Children and pets are forever throwing things into hard to reach spots. One way around this is to fashion a wire coat hanger into a hook. You can use the hangar to reach back into hard to find places such as behind radiators, under heavy couches or behind vertical opening windows. Don’t buy any funky plastic reach extenders or pick up tools. Total savings: $18 – $20.
6. Make A Giant Bubble Wand and Bubble Solution:
This a favorite. What you do is bend your wire hanger in a big hoop with a handle. Then dip it into a pan filled with a soap and water solution. You make the solution by mixing 6 cups of water and 1 cup of dish soap into the water. Slowly stir it until the soap is mixed in – try not let the bubbles form. Add in 1/4 cup of corn syrup and a few drops of food coloring. Continue stirring. Your kids will love blowing and chasing the bubbles. Warning – this is an outdoor activity – the bubble solution will make a mess if used indoors. Don’t buy a kids bubble mower or fancy bubble wand, do it yourself at home. Total savings: $7 – $20.
7. Create Arts and Crafts Projects:
Among the uses for wire coat hangers is arts and crafts. You can use the hangers to make mobiles for children’s rooms, or use the wires to create wings, swords or other accessories for children’s costumes. Don’t buy expensive costume parts or children’s mobiles – make them yourself. Total savings: $15 – $20.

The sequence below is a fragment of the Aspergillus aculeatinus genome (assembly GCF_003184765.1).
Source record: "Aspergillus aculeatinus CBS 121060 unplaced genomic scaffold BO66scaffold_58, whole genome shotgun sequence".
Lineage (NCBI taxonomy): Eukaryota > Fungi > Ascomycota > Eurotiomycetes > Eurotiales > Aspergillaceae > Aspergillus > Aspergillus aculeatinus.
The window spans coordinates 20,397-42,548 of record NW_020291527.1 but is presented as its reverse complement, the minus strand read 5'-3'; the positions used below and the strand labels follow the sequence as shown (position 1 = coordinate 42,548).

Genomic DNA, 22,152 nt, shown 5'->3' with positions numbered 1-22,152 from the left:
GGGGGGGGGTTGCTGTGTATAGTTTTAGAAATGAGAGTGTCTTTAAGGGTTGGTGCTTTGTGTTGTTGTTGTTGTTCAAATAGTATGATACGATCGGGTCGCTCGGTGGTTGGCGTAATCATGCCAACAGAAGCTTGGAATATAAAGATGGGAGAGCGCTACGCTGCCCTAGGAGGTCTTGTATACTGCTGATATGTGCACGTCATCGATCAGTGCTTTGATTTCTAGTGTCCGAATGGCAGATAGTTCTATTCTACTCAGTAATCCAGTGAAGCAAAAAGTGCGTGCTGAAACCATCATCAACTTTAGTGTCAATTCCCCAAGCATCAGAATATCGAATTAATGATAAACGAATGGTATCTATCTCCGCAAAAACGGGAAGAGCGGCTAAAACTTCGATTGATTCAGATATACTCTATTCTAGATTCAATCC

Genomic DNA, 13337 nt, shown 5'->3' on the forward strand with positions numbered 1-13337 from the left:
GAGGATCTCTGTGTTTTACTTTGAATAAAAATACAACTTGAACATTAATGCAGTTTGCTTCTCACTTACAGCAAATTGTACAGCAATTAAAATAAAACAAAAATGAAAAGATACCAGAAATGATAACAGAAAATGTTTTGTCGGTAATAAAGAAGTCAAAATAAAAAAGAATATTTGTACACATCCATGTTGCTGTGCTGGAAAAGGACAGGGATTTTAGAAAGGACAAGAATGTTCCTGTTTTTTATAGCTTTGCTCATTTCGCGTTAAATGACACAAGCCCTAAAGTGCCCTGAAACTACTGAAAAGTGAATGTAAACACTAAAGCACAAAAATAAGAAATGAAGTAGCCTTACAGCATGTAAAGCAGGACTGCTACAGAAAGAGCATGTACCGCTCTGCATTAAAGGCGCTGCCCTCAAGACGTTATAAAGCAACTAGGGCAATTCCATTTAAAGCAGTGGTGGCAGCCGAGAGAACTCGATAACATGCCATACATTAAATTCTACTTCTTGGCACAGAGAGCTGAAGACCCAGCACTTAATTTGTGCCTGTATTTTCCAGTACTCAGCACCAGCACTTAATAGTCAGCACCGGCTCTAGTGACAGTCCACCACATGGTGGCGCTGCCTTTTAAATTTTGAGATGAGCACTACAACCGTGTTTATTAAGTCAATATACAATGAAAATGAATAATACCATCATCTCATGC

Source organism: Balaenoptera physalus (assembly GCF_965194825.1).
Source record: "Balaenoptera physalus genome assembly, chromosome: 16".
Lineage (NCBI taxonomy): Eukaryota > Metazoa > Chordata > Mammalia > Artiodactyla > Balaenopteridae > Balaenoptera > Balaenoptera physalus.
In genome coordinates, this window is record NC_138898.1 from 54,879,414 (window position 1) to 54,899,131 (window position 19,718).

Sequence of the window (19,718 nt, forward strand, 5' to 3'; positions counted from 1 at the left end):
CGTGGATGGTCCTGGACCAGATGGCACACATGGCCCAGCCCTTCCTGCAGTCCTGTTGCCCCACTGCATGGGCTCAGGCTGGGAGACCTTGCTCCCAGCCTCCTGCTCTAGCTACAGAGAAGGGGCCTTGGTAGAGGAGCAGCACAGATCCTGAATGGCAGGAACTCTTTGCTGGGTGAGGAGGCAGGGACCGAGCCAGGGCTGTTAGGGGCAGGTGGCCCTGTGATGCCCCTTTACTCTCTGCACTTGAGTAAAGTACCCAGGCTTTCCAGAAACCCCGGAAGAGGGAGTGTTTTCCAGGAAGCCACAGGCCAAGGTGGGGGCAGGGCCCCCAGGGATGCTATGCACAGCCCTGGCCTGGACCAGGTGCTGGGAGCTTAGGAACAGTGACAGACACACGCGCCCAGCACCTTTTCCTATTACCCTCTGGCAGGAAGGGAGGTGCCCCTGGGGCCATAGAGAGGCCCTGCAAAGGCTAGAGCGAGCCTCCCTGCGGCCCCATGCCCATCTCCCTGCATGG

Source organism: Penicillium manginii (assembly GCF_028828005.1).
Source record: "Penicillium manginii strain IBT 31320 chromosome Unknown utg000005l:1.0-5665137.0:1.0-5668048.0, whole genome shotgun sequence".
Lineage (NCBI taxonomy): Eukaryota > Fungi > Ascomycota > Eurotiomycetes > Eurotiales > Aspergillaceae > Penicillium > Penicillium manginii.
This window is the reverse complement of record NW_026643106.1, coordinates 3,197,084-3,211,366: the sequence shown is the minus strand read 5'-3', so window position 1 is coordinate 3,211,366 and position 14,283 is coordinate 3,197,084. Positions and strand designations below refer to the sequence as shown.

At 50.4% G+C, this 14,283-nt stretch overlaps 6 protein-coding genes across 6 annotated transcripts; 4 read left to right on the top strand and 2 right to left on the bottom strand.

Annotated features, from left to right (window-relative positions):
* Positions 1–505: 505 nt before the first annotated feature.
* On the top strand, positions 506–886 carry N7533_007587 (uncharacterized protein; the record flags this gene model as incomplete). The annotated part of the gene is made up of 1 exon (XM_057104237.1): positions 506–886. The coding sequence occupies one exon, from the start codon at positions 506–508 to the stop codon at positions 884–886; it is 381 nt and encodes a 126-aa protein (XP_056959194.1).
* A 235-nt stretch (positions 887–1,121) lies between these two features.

8. Support A Feeble Plant:
Feeble or damaged plants with limp stems can lean on a trellis made by an unwound hanger inserted into the dirt. No need to buy an expensive trellis for your houseplants. Savings $16 – $26.
9. Make A Patio Green House:
You may have a porch flowerbed or other small plant that requires shelter during rough weather. What you can do is twist some wire coat hangers and use them and some wood as frame for the greenhouse. Then wrap the frame with some heavy clear plastic. Try to use a single sheet if possible. No need to buy a cheap set of green house shelves. Total savings $28 – $40.
10. Hang a Plant:
No need to go the store to get expensive plant hangers. Just wrap a straightened wire coat hanger around the lip of a 6 to 8 inch flowerpot and fold it over itself. Twist the top and attach it t your hook. No need to buy an ugly macrame pot hanger. Total savings: $8 – $12.